Climate Change Aiding One Antarctic Flowering Plant

Stereotype would have us convinced that Antarctica is a white mass of snow 365 days a year. But summer on the Antarctic Peninsula allows a little bit of green to sprout and add beautiful contrast to what we thought we knew of the region.

And climate change is aiding this progress, for one plant in particular.

“We think of the Antarctic as a land of snow and ice,” explains Dr Paul Hill of Bangor University, lead author of a paper published in the new journal Nature Climate Change.

“But, in summer on the Antarctic Peninsula, and the islands surrounding the frozen centre of the continent, the snow melts and many areas become green with mosses and two species of native flowering plant. Recently, as global temperatures have increased, and Antarctic summers have become longer and warmer, one of these flowering plants, Antarctic Hairgrass (Deschampsia antarctica), has become increasingly widespread.”

A team of scientists from the UK and Australia were led by Professor Davey Jones of Bangor University’s School of the Environment, Natural Resources and Geography to discover the secret of why the Antarctic Hairgrass is beginning to thrive.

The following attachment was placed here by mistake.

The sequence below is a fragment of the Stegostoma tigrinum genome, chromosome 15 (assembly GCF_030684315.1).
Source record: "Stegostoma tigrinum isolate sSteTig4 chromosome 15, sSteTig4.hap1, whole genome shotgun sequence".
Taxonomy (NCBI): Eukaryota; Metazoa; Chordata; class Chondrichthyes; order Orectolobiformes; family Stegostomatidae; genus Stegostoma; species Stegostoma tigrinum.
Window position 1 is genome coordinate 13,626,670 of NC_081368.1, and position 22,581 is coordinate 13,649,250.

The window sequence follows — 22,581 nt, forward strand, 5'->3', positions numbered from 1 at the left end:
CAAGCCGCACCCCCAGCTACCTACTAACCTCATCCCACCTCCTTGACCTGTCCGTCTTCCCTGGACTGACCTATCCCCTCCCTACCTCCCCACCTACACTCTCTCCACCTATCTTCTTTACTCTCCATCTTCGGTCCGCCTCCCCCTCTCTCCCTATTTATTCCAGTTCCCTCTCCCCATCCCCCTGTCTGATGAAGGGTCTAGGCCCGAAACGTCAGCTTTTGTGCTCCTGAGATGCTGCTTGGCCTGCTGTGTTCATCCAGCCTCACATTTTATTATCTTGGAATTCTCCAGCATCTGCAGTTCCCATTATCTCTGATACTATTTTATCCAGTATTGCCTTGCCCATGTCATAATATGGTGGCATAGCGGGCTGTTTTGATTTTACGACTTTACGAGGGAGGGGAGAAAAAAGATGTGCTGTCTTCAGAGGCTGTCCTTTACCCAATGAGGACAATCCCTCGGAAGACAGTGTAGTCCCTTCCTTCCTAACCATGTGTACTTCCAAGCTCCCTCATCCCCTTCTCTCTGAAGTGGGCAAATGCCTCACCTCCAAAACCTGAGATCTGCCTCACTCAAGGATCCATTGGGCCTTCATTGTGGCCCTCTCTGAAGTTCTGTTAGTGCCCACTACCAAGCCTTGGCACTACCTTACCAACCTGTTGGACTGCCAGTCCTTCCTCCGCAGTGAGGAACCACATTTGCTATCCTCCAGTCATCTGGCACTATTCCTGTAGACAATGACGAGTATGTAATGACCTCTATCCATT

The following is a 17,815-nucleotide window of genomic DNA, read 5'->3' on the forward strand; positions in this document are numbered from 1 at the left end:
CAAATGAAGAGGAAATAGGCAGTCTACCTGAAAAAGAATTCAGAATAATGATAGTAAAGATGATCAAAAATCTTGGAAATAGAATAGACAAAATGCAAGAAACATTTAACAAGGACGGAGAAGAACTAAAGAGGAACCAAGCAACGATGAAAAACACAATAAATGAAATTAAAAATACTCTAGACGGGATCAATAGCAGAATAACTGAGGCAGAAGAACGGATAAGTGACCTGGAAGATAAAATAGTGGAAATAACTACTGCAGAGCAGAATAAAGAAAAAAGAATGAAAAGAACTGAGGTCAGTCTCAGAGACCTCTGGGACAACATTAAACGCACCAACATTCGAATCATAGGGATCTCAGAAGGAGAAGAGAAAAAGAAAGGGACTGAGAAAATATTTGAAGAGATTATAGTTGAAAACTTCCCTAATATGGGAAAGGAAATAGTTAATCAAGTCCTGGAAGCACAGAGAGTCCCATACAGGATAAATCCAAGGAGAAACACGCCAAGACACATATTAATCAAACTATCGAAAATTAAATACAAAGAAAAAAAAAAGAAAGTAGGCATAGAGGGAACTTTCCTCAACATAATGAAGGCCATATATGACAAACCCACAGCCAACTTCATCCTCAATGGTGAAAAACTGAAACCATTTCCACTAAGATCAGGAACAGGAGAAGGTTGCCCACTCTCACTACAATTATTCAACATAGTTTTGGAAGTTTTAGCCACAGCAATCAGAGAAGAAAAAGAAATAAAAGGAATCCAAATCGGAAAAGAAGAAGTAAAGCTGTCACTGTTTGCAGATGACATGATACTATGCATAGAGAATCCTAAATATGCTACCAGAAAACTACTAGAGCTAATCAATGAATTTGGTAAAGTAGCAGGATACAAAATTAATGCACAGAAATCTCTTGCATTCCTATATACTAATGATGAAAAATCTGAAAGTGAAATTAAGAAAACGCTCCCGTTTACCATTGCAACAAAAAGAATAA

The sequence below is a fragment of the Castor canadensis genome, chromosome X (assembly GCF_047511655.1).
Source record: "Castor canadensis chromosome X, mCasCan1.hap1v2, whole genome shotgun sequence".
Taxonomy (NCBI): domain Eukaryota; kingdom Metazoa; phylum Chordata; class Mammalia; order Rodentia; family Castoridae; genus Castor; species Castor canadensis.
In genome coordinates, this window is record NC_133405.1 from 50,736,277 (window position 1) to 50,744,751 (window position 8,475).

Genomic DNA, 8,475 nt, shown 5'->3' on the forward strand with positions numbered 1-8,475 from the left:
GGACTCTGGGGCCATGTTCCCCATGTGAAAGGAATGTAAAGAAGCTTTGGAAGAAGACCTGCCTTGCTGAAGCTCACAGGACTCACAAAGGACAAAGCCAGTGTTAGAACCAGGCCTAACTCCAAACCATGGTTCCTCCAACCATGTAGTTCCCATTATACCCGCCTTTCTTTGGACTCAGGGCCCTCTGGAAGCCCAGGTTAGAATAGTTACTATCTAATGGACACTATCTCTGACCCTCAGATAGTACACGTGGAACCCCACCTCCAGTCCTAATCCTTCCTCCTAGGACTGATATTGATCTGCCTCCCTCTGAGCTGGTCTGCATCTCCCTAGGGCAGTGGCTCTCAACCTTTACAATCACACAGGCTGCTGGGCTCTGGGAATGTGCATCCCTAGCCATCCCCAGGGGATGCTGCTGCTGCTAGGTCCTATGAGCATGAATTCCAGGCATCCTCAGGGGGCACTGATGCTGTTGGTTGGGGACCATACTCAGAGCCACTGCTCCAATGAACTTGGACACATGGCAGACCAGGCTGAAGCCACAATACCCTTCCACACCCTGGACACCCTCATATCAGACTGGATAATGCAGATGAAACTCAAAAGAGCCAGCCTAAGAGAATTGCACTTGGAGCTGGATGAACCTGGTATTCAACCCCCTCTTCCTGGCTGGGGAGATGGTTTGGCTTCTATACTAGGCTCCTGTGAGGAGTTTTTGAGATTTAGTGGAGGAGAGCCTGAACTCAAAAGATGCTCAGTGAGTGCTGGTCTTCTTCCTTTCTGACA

They found that the Antarctic Hairgrass uses its roots to access nitrogen that has usually been locked away in the colder conditions.

“Plants need nitrogen to grow successfully,” explains Jones. “In coastal Antarctica, most of the nitrogen is locked in organic matter in the soil, which has been slow to decompose in the cold conditions. This is now becoming more available as temperatures increase.”

The Antarctic Hairgrass is using its root system to more effective reach this newly available source of nitrogen much more efficiently than has previously been seen in plants. As a result, the Antarctic Hairgrass is doing much better than the mosses in the same region. Professor Jones concedes though that there won’t be a need for lawnmowers anytime soon.

These results also have wider implications for the sustainable management of agricultural and natural ecosystems in other parts of the world.

Source: University of Bangor
Image Source: tullis

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